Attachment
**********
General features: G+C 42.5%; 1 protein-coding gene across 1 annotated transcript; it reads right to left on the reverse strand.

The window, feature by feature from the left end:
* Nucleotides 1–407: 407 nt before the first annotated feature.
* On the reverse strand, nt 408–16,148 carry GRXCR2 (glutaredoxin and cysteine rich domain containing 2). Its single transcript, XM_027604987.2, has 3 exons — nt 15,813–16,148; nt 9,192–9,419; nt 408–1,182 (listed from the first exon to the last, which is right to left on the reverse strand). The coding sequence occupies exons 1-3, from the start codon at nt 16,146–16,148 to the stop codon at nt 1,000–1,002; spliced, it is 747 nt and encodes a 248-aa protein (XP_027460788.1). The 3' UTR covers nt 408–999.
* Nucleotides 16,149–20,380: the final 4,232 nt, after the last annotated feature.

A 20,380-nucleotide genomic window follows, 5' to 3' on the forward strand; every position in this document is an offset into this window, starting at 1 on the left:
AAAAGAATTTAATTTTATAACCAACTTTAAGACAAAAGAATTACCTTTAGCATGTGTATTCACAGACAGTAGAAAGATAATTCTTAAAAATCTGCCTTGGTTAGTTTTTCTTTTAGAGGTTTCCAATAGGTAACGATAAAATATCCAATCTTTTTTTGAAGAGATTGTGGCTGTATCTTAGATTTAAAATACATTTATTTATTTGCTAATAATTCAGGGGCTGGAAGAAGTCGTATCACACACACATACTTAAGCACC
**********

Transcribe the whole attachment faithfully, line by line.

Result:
General features: G+C 42.5%; 1 protein-coding gene across 1 annotated transcript; it reads right to left on the reverse strand.

The window, feature by feature from the left end:
* Nucleotides 1–407: 407 nt before the first annotated feature.
* On the reverse strand, nt 408–16,148 carry GRXCR2 (glutaredoxin and cysteine rich domain containing 2). Its single transcript, XM_027604987.2, has 3 exons — nt 15,813–16,148; nt 9,192–9,419; nt 408–1,182 (listed from the first exon to the last, which is right to left on the reverse strand). The coding sequence occupies exons 1-3, from the start codon at nt 16,146–16,148 to the stop codon at nt 1,000–1,002; spliced, it is 747 nt and encodes a 248-aa protein (XP_027460788.1). The 3' UTR covers nt 408–999.
* Nucleotides 16,149–20,380: the final 4,232 nt, after the last annotated feature.

A 20,380-nucleotide genomic window follows, 5' to 3' on the forward strand; every position in this document is an offset into this window, starting at 1 on the left:
AAAAGAATTTAATTTTATAACCAACTTTAAGACAAAAGAATTACCTTTAGCATGTGTATTCACAGACAGTAGAAAGATAATTCTTAAAAATCTGCCTTGGTTAGTTTTTCTTTTAGAGGTTTCCAATAGGTAACGATAAAATATCCAATCTTTTTTTGAAGAGATTGTGGCTGTATCTTAGATTTAAAATACATTTATTTATTTGCTAATAATTCAGGGGCTGGAAGAAGTCGTATCACACACACATACTTAAGCACC